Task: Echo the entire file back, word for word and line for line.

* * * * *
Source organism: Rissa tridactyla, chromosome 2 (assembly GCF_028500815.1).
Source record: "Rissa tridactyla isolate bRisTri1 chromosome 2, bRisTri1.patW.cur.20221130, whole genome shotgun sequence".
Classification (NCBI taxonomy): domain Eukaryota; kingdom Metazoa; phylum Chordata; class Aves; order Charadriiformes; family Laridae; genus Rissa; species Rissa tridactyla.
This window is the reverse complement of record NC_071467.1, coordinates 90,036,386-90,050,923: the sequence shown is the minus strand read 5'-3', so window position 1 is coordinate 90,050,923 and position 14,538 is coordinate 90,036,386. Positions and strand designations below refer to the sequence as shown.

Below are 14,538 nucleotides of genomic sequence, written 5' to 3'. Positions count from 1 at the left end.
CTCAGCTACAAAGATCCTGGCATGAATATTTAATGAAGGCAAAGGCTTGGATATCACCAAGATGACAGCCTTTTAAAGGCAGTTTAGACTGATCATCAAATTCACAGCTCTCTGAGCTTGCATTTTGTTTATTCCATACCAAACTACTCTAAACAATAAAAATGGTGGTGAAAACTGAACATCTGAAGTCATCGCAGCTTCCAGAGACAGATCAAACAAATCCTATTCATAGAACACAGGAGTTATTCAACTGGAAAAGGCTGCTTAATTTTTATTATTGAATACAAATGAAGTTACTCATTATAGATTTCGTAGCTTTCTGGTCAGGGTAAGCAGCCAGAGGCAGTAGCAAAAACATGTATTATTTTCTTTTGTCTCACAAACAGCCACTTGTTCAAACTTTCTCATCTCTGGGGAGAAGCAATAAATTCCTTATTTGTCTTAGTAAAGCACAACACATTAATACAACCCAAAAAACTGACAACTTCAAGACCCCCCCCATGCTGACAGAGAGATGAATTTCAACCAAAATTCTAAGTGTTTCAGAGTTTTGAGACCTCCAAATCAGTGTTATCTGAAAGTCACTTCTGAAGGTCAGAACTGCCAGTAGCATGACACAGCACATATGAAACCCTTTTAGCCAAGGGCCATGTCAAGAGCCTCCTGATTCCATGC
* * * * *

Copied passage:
Source organism: Rissa tridactyla, chromosome 2 (assembly GCF_028500815.1).
Source record: "Rissa tridactyla isolate bRisTri1 chromosome 2, bRisTri1.patW.cur.20221130, whole genome shotgun sequence".
Classification (NCBI taxonomy): domain Eukaryota; kingdom Metazoa; phylum Chordata; class Aves; order Charadriiformes; family Laridae; genus Rissa; species Rissa tridactyla.
This window is the reverse complement of record NC_071467.1, coordinates 90,036,386-90,050,923: the sequence shown is the minus strand read 5'-3', so window position 1 is coordinate 90,050,923 and position 14,538 is coordinate 90,036,386. Positions and strand designations below refer to the sequence as shown.

Below are 14,538 nucleotides of genomic sequence, written 5' to 3'. Positions count from 1 at the left end.
CTCAGCTACAAAGATCCTGGCATGAATATTTAATGAAGGCAAAGGCTTGGATATCACCAAGATGACAGCCTTTTAAAGGCAGTTTAGACTGATCATCAAATTCACAGCTCTCTGAGCTTGCATTTTGTTTATTCCATACCAAACTACTCTAAACAATAAAAATGGTGGTGAAAACTGAACATCTGAAGTCATCGCAGCTTCCAGAGACAGATCAAACAAATCCTATTCATAGAACACAGGAGTTATTCAACTGGAAAAGGCTGCTTAATTTTTATTATTGAATACAAATGAAGTTACTCATTATAGATTTCGTAGCTTTCTGGTCAGGGTAAGCAGCCAGAGGCAGTAGCAAAAACATGTATTATTTTCTTTTGTCTCACAAACAGCCACTTGTTCAAACTTTCTCATCTCTGGGGAGAAGCAATAAATTCCTTATTTGTCTTAGTAAAGCACAACACATTAATACAACCCAAAAAACTGACAACTTCAAGACCCCCCCCATGCTGACAGAGAGATGAATTTCAACCAAAATTCTAAGTGTTTCAGAGTTTTGAGACCTCCAAATCAGTGTTATCTGAAAGTCACTTCTGAAGGTCAGAACTGCCAGTAGCATGACACAGCACATATGAAACCCTTTTAGCCAAGGGCCATGTCAAGAGCCTCCTGATTCCATGC